Thank you to my morning basketball buddies who provide me with much needed fitness.

Thank you to the Feddema’s, Harold for being a good tennis partner and Donna and the girls for babysitting and being so kind to the kids.

Thank to you Pastor Andrew and Kim for so many of those visits and for allowing and encouraging conversations that I used to think were not allowed with a minister.

Thank you to Paul, Del, Rachel, Caleb and Elysha.  Your willingness to open your home is Christ-like.

Thank you to Jen, who has been a constant babysitter for ZJZ.

Thank you to all of you who read this blog, either in silence or in written word, as well as those who have sent cards and letters to us.

Thank you to Jean and Paul Koorneef, who have sent us a card every other week for this whole year.

Thank you to Roads, Shannon, Lisa, Darren and those who have suffered before me and are willing to allow me to learn from you.

Thank you to my neices and nephews who give Zion, Jacoba and Zekijah a beautiful release.

Thank you to Marisa’s sisters; Monica for always being willing to help and organize with VanderVeen functions and to Christy for being a easy place for Marisa to land, especially that weekend a few weeks before She died.

Thank you to my brothers and sisters, Frances and James, John and Henri, Monique and Alec, Jacoba and Peter, Klaas and Tanya for being a constant source of support.

Thank you to Mom and Dad VanderVeen, a better set of in-laws a person couldn’t have.  Your shepherding of Marisa was why She grew to be so loved.

Thank you to my parents, Dr. Gerzinus and Jeannetta Hoekstra, Mem and Heit for being our number 1 support and always being willing to do anything for us.  You welcomed Marisa into our family like She was one of yours.  And She was.

Thank you to those who have been a support to the VanderVeen and Hoekstra families.

Thank you to Zion who will never allow anyone tease Jacoba or Zekijah because that is his job and his job alone.

Thank you to Jacoba who sometimes crawls in bed with me and holds my hand and who calls me from her bed when she is scared.

Thank you to Zekijah who often, especially this week, asks where Mommy is.  When you do that you prove my importance in your life.

Many tears were shed this week.   

So thank you to Jesus, who promises that one day, hopefully one day soon, there will be no more tears.  No more suffering.  No more pain.  No more tears.

Unspeakable peace to you all.

Mendelt

Tomorrow will mark one year since Marisa died.

I remember.

That day, this blog received 10,790 hits.  That still blows me away.

I remember those who helped us on our journey.  And I am eternally thankful.

I remember what it was like to have to make those dreaded phone calls.

I remember what it was like to have to carry Marisa to Her resting place.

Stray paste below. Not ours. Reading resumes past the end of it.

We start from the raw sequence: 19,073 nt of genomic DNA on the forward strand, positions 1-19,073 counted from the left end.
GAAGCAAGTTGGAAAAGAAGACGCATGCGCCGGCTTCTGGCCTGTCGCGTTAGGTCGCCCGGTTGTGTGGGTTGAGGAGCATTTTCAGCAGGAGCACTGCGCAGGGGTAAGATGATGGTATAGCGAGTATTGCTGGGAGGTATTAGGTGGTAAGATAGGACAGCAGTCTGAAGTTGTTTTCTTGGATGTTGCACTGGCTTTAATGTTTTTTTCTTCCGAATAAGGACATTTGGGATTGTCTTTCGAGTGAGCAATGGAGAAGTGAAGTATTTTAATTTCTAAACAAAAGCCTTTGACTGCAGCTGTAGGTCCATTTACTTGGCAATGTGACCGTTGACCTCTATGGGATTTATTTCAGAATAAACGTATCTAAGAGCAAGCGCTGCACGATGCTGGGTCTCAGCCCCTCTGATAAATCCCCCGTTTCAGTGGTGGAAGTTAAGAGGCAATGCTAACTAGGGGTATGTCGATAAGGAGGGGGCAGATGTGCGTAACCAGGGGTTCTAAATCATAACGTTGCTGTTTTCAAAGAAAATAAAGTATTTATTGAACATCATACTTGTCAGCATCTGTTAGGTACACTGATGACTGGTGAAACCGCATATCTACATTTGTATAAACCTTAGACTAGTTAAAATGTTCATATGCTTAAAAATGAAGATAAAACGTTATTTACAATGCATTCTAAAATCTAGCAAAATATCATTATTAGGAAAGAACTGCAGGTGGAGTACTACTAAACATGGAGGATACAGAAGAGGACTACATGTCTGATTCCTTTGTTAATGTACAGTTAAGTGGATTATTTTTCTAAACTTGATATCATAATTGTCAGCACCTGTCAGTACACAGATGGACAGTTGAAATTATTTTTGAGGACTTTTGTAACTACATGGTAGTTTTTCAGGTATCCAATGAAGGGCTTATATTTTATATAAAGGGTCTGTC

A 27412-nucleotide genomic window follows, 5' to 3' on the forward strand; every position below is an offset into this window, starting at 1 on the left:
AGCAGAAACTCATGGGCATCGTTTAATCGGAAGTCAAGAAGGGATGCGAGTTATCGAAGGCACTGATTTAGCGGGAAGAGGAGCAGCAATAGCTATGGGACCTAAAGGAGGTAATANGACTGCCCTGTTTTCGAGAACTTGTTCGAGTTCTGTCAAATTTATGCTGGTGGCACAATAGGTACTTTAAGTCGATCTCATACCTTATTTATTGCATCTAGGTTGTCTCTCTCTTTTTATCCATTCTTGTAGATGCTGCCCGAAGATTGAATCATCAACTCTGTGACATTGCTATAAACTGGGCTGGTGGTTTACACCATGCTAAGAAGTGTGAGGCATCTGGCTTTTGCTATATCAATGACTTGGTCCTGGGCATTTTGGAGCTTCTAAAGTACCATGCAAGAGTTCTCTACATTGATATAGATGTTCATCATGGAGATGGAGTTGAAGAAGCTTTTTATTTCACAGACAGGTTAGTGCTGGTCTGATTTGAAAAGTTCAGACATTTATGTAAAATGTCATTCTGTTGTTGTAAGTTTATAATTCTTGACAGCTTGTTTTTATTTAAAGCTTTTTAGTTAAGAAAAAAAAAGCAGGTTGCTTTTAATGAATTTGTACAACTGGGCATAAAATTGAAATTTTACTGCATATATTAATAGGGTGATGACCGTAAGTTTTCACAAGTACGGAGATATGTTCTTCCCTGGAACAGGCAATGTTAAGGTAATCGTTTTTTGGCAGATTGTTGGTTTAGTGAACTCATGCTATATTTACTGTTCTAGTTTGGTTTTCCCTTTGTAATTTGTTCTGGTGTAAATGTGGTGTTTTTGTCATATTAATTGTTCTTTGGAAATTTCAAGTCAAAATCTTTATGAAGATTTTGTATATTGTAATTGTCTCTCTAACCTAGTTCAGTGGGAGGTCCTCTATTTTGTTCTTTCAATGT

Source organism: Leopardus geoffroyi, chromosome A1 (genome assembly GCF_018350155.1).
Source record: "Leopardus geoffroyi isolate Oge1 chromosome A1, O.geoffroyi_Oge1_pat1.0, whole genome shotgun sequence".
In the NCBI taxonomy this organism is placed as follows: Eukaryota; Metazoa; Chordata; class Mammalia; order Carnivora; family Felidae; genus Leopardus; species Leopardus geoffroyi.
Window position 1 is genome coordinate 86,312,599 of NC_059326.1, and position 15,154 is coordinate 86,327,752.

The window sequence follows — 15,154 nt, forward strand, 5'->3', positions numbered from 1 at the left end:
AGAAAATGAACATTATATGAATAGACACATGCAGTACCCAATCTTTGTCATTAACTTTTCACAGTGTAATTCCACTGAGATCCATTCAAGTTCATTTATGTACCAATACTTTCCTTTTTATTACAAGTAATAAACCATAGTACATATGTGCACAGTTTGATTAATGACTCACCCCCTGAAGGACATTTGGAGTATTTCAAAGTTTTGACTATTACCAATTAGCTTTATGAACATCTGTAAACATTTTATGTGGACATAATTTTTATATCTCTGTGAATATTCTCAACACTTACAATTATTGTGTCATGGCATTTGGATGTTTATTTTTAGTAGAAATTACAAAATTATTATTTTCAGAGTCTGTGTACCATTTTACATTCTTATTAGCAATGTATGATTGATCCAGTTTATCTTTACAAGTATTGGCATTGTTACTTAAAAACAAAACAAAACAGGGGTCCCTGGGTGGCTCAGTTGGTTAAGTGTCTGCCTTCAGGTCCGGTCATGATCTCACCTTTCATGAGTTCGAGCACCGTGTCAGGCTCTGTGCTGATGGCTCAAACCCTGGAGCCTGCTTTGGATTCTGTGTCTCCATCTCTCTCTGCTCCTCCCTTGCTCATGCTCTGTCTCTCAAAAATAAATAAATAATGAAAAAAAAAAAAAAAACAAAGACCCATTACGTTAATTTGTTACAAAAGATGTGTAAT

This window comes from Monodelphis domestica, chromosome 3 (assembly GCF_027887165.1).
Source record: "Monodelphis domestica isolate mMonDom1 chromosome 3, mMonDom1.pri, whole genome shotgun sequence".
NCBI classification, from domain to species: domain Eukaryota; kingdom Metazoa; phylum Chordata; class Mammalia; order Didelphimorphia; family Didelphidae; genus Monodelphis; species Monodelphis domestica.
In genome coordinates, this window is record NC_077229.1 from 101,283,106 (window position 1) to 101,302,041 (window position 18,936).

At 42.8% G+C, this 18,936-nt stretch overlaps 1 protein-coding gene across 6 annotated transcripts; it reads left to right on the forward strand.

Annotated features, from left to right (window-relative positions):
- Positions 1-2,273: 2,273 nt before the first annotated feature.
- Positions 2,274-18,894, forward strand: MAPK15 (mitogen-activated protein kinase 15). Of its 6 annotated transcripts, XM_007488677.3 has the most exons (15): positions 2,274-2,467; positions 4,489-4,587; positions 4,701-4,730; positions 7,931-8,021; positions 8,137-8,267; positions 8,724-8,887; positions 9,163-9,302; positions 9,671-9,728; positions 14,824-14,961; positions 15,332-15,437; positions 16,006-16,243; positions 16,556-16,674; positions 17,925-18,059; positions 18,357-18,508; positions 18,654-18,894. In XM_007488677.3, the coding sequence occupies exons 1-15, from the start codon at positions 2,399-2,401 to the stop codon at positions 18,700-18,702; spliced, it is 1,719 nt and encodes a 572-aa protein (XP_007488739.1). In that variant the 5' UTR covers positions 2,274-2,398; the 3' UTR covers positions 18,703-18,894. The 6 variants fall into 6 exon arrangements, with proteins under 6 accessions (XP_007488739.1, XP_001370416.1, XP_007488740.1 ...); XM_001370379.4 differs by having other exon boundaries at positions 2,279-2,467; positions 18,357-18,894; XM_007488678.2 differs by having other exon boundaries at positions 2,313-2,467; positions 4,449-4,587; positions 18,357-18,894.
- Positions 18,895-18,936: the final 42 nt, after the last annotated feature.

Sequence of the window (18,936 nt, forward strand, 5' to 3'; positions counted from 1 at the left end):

I remember what it was like to have three sleepless nights before She took Her last breath.

I remember what it was like to hold Her while She took her last breath.

I remember what it was like to watch a dear father weep over his still daughter.

I remember what it was like to fill Marisa’s room with songs of lament and praise.

I remember what it was like to curse cancer.

I remember what it was like to feel unexplainable peace.

I remember what  it was like to feel the old Mendelt die.

I remember that the feeling relieved when Marisa died.

I remember taking off Marisa’s wedding ring.

I remember what it was like to have to tell Zion, Jacoba and Zekijah that their mother, their friend, the one that they were knit inside, one of their providers, their mom, their Marisa, is now in heaven. 

Last year, I didn’t know how I would get to this day while staying relatively healthy.  More about that tomorrow.  For today, we will hold our breath and see what we are given tomorrow.  I would be lying if I said that I wasn’t afraid of the sunset.

I remember.

I remember Marisa.

A kind woman stopped me yesterday.

She told me that she reads this blogand that she appreciates it.  She said that she specifically connected with the post – tired. 

I wondered where she was coming from.

She explained.  She said that when she read that post it was the 45th anniversary of when her father died.  She explained that when she read that post, she further appreciated what her mom had to go through raising young kids on her own.  She was six when her father died.

The tears welled up in her eyes.

The tears welled up in my eyes.

45 years later.

I can not explain to you in words what my initial emotional reaction was. 

I hugged her.  I selfishly asked her if she could give me some advice about what her mom did right.  She said to me, “our mom stayed home with us”.

That seems like good advice.

45 years later, the hurt was evident in her eyes.  And that hurt tore through me.

I don’t think about Zion, Jacoba and Zekijah as 50 year olds.  And at this point, I am not going to start.

But this just goes to show the multi-faceted sides of grief.

MdH